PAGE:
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Australia – Supreme Court Supports Domestic Arbitration Irrespective Of The Prospect Of Split Proceedings.

28  October, 2013


Legal News & Analysis – Asia Pacific – Australia – Dispute Resolution


In recent years, the landscape for domestic and international commercial arbitration in Australia has changed dramatically. At the domestic level, all Australian States and Territories (except for the Australian Capital Territory (ACT)) have now embraced substantially similar arbitration legislation commonly referred to as the uniform Commercial Arbitration Acts. At the Federal level, significant amendments have been made to the International Arbitration Act 1974 (Cth) governing international commercial arbitrations. These legislative changes were primarily aimed at increasing the efficiency of the arbitration process and making arbitration in Australia more attractive. Many of these changes have significant implications for parties considering which dispute resolution regime to include in their commercial contracts, as well as those parties who have already entered into commercial arrangements containing arbitration clauses.

The Victorian Supreme Court has recently been provided with an opportunity to consider the operation of the domestic arbitration regime and in particular, the provisions designed to remove the discretion of the courts in considering an application for a stay of court proceedings where there is a valid arbitration agreement.


A Brief Recap On The Australian System For International And Domestic Commercial Arbitrations


Australia has a ‘dual track’ system for international and domestic commercial arbitrations. International arbitrations are governed by the International Arbitration Act (IAA) whereas domestic arbitrations are governed by State or Territory-based arbitration legislation.


The IAA adopts and applies the UNCITRAL Model Law on International Commercial Arbitration (Model Law), the Convention on the Recognition and Enforcement of Foreign Arbitral Awards 1958 (the New York Convention), and the Convention on the Settlement of Investment Disputes Between States and Nationals of Other States (ICSID Convention). Recent amendments to the IAA in 2010 were aimed at further supporting and improving the conduct of international arbitration by, for example, clarifying that the Model Law is now the mandatory ‘supervisory procedural law’ for international arbitration (s 21 of IAA) and more closely aligning the position with respect to recognition and enforcement of arbitration agreements and awards with the Model Law and the New York Convention.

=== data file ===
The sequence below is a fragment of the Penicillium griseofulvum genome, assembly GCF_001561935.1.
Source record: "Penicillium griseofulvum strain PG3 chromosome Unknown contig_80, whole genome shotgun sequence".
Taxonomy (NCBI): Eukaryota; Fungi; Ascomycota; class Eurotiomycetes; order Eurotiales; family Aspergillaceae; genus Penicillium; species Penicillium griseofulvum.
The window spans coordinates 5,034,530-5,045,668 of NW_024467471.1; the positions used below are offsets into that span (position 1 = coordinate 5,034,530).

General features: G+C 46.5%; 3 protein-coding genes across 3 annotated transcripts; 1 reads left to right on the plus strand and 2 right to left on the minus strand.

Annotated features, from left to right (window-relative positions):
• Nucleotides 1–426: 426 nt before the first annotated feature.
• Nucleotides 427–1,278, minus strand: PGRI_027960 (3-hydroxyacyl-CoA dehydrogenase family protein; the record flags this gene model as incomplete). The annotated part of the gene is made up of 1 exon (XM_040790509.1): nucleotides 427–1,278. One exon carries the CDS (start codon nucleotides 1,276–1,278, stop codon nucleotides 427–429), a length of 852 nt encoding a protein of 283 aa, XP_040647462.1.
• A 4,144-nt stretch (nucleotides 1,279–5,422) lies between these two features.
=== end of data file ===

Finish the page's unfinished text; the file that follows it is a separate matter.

At a domestic level, all States and Territories (except for the ACT) have now introduced uniform Commercial Arbitration Acts (uniform CAAs). The key objective of the changes introduced by this legislation was to modernise the domestic arbitration regimes and bring them in line with international best practice by basing the legislation on the Model Law. It was envisaged that this would create national consistency in the regulation and conduct of international and domestic commercial arbitration and ultimately increase confidence in the arbitration system both in Australia and overseas.

The effect of the legislative changes introduced by the uniform CAAs is far-reaching. Some of the key changes introduced by this legislation concern:

a. confidentiality of arbitration proceedings — in contrast with the position with respect to international arbitrations which provides an ‘opt-in’ regime, the uniform CAAs impose a statutory duty of confidence (subject to certain exceptions) unless otherwise agreed by the parties;

b. limited rights of recourse — appeals are limited to errors of law and require the agreement of the parties (either in their arbitration agreement or subsequently) and leave from the Court;

c. enforceability of arbitration agreements — previously the Courts had a discretion whether to stay court proceedings commenced in circumstances where an arbitration agreement existed. This has been replaced by a mandatory requirement that the Courts must grant a stay of any court proceedings unless the relevant arbitration agreement is found to be ‘null and void, inoperative or incapable of being performed’ (this is similar to the provision that appears in the IAA and the Model Law). This provision was recently considered by the Victorian Supreme Court in Lysaght Building Solutions Pty Ltd v Blanalko Pty Ltd [No.3] [2013] VSC 435 (Lysaght v Blanalko).


Lysaght v Blanalko




Blanalko Pty Ltd (Blanalko) engaged Lysaght Building Solutions Pty Ltd (Lysaght) to undertake various design and construction works in Penfield, South Australia pursuant to a contract based on Australian Standard Contract AS4300-1995. The contract was governed by Victorian law and contained a dispute resolution clause (clause 47) which:

a. provided two alternative paths for dispute resolution following the issuing of a notice of dispute (one path requiring the parties to meet and the other path requiring the Superintendent to make a decision prior to the parties meeting), both ultimately concluding with the dispute being referred to arbitration; and